Photo by Jametlene Reskp on Unsplash

Is helping overrated?

Rev. Margaret Marcuson

September 28, 2018

In most church circles, helping others is highly valued. We don’t always do it as well as we would like, but we think it’s the right thing to do. Of course, good Christian people want to help others! Whether in our congregations or beyond our walls, isn’t that what ministry is all about?

However, helping may be overrated. Why? The wrong kind of helping, in fact, doesn’t help. It can keep people from finding their own way in life. And while it can feel good in the moment for those of us doing the helping, it may not be so good for us, either.

How family dynamics produce “helpers”

In the language of family systems theory, there’s a balance between what is called overfunctioning and what is called underfunctioning. Overfunctioners are those who take on too much responsibility, and underfunctioners don’t take enough responsibility. The more the overfunctioner helps, gives and takes responsibility, the less the underfunctioner does. It’s a reciprocal relationship. This dynamic can carry on for years, and it’s not good for anyone. Overfunctioners can burn out, and underfunctioners never reach their full capacity.

Here’s what happens in ministry: Those of us who are overfunctioners become anxious when we see someone struggling, and we step in to handle our anxiety as much as to serve them. We learn these patterns early in life, typically in the families in which we grow up. We wind up in an overly responsible position in the family, and then that’s where we feel most comfortable in other settings, too.

How do we know when to help?

I’m not saying, of course, that you should never lend a helping hand to anyone. What I am saying is to consider what’s in everyone’s best interests before you step in. We Helpful Helens or Harolds often assume we know best for everyone. I try to ask, “What’s in the long-term best interests of everyone?” Is it to help, or is it to allow someone to figure it out for themselves? This applies to church life, parenting, marriage and all relationships. It’s important not to step in to help just because of feeling anxious. Seeing other people struggle is anxiety-producing, but it can be an opportunity for people to learn and grow.


It’s important not to step in to help just because of feeling anxious. Seeing other people struggle is anxiety-producing, but it can be an opportunity for people to learn and grow.

It can be difficult to step back from helping. I had times as a pastor when I had to say no, because I genuinely was unable to provide the asked-for help or because I decided it wasn’t the best thing to do. I continue to feel guilty when I don’t offer help. But as I tell myself and the pastors I coach: “Just because you feel guilty doesn’t mean you did the wrong thing in saying no.” It’s false, compulsive guilt.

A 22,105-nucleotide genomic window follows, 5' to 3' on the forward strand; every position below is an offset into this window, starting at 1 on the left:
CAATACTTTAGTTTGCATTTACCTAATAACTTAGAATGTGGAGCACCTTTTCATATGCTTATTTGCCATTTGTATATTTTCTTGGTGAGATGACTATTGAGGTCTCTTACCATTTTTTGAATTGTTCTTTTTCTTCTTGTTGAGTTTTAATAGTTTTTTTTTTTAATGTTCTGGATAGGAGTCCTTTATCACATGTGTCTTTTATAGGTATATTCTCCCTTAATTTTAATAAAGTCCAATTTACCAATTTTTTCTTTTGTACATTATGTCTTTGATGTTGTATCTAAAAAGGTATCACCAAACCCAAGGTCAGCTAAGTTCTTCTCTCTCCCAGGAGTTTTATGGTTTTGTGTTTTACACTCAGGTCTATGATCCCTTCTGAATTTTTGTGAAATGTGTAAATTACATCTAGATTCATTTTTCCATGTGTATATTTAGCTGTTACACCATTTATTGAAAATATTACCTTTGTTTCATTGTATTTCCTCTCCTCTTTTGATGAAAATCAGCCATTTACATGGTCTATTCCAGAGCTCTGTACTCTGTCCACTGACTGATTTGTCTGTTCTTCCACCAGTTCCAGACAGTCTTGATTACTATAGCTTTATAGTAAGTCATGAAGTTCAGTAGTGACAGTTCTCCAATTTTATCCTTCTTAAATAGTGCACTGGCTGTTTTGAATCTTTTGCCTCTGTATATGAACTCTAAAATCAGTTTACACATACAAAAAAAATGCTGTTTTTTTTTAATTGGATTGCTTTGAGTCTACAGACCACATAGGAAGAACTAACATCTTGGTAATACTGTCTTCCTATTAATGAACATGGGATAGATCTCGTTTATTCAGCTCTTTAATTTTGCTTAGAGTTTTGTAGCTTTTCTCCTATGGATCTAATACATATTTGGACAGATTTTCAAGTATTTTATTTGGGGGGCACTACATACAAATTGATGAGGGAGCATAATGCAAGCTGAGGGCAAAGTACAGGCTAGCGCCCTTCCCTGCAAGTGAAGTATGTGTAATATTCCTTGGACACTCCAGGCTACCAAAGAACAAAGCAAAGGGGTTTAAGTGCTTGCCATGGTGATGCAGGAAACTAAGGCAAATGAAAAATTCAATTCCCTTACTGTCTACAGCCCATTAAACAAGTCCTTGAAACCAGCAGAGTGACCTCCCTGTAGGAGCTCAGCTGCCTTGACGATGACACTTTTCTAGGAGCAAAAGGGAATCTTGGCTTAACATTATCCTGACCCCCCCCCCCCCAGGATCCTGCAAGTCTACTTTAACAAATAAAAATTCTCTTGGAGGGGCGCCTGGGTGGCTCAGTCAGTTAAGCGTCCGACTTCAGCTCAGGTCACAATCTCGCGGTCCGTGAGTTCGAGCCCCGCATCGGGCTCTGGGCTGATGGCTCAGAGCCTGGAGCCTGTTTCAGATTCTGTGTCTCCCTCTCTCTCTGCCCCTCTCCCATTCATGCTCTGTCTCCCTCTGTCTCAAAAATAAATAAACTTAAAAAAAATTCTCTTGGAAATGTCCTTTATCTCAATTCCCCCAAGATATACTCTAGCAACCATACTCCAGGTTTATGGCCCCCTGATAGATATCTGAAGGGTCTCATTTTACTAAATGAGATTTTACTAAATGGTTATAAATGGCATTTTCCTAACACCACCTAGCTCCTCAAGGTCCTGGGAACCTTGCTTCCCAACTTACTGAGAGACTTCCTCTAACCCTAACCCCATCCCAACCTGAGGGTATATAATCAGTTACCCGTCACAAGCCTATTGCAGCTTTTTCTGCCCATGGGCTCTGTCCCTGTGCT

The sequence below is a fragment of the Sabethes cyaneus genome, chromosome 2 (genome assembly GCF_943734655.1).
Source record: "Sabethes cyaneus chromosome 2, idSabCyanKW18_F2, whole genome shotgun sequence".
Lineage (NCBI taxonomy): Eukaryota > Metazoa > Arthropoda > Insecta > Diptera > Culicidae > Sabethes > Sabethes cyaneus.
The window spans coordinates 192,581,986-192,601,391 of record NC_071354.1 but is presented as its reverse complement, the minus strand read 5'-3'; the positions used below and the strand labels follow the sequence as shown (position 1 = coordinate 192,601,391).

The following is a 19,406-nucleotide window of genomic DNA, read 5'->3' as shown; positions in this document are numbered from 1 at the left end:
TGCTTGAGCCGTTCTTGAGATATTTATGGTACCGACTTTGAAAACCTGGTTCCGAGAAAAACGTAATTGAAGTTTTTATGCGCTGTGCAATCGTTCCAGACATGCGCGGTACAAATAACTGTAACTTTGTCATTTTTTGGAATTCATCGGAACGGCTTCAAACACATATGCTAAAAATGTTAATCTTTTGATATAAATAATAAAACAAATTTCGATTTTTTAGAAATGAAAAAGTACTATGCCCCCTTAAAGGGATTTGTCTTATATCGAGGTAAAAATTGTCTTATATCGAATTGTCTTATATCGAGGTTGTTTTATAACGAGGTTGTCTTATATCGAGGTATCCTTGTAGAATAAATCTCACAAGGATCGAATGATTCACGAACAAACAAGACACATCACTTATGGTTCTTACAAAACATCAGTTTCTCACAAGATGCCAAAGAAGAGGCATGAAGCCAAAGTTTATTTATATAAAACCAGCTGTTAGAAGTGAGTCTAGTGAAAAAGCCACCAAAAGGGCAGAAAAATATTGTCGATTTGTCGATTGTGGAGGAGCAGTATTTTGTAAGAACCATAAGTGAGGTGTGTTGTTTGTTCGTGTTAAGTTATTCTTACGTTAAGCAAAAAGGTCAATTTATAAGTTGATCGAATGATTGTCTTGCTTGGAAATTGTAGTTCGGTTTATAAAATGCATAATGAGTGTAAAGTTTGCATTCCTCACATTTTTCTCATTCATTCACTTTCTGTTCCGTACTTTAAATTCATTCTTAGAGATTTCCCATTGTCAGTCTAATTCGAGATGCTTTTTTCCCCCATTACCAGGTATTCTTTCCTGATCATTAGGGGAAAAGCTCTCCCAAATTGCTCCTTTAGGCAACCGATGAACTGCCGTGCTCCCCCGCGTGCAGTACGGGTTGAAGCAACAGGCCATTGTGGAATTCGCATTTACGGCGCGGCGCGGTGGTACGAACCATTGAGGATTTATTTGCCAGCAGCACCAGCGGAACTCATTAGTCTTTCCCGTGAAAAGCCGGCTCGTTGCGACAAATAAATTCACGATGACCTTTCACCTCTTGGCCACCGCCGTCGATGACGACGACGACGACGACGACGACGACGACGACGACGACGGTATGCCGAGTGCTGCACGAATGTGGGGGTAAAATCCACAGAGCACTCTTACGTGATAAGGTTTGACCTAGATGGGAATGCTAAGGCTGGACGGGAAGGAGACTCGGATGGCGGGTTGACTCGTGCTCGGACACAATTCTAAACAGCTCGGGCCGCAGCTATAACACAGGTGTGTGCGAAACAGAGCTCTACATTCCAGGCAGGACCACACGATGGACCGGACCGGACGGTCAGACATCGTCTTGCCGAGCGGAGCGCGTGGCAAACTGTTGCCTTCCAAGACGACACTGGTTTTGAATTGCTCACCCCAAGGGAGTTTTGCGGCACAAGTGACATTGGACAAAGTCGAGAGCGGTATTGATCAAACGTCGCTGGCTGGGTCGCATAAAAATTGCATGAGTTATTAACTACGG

Doesn’t the Bible teach me to help all the time?

“What about the Good Samaritan?” you may ask. What about those who passed by on the other side? Well, as with all lives, discernment is needed. In a crisis, there’s a time to step in. Other times, fear or selfishness may cause us to ignore people who truly need our help.

Consider this: When an opportunity to help comes your way, take a moment, an hour or a day, depending on how big the commitment is. Don’t just jump. Stop, and prayerfully ask God, “Is this mine to do?” In my experience, I get a clear sense of when to say yes and when to say no. This short-circuits our automatic, reactive tendency to help whether it’s needed or not.

When I was a pastor, I redefined my work from “helping” to “helping people grow.” You do different things when you are helping people grow than when you are simply helping them.

Here are questions to ask when you feel tempted to step in with help:

  • Are they asking for help? (I find when I’m anxious, I can step in when people haven’t even asked me.)
  • If they are asking for help, is this help the best thing I can do right now?
  • What will be best for everyone (this individual/group, myself and the wider group/community) in the long-term?

Through ministry coaching, presentations and online resources, the Rev. Margaret Marcuson helps ministers do their work without burning out.

The views expressed are those of the author and not necessarily those of American Baptist Home Mission Societies.

Want the latest from The Christian Citizen?
Subscribe to Christian Citizen Weekly

Don't Miss What's Next

Get early access to the newest stories from Christian Citizen writers, receive contextual stories which support Christian Citizen content from the world's top publications and join a community sharing the latest in justice, mercy and faith.

You have Successfully Subscribed!

Share This